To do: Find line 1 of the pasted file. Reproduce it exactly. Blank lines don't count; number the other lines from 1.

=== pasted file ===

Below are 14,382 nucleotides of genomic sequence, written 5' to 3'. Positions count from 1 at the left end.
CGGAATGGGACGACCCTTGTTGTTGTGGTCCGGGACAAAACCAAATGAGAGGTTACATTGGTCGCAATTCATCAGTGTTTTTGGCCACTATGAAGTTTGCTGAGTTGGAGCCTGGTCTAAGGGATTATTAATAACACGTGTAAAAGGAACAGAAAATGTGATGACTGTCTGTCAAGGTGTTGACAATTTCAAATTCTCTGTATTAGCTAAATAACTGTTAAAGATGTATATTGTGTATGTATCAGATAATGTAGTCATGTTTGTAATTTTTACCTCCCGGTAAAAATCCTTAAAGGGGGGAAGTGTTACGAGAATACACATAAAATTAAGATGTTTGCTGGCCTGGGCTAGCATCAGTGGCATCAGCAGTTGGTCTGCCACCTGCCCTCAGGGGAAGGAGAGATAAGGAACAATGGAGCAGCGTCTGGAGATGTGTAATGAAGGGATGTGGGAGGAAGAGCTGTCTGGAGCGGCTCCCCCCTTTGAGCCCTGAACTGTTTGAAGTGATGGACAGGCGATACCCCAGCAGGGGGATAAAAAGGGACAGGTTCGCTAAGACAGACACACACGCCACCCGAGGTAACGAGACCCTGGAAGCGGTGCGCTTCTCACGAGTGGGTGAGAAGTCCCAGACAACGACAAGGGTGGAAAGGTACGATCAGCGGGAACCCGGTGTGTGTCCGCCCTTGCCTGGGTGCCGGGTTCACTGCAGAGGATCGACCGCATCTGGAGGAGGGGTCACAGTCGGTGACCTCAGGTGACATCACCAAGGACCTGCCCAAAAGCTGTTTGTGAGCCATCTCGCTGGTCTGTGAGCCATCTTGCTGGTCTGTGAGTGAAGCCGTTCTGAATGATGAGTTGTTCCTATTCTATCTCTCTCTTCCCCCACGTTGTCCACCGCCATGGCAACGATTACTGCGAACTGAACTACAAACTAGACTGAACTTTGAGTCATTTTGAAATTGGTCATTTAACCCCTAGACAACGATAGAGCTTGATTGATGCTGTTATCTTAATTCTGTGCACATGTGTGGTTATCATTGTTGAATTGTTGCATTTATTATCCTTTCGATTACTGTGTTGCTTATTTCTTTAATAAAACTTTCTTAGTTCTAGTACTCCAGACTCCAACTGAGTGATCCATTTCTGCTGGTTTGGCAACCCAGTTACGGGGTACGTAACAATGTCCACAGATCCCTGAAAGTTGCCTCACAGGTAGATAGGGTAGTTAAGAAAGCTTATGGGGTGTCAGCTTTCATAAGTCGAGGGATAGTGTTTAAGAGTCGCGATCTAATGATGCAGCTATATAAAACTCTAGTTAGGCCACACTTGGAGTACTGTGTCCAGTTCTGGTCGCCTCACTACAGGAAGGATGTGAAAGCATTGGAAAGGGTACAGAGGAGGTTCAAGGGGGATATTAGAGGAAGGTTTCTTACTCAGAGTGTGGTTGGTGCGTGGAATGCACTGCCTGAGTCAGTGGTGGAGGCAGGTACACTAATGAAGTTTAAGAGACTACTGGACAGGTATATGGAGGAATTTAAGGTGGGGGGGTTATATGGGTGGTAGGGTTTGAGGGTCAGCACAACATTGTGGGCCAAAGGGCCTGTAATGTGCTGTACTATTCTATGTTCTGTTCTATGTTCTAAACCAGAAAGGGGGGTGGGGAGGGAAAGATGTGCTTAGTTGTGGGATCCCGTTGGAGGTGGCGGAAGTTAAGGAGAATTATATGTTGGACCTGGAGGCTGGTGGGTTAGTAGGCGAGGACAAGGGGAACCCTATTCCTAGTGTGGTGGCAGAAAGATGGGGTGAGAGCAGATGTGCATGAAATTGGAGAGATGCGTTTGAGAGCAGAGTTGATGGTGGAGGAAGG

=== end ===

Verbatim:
Below are 14,382 nucleotides of genomic sequence, written 5' to 3'. Positions count from 1 at the left end.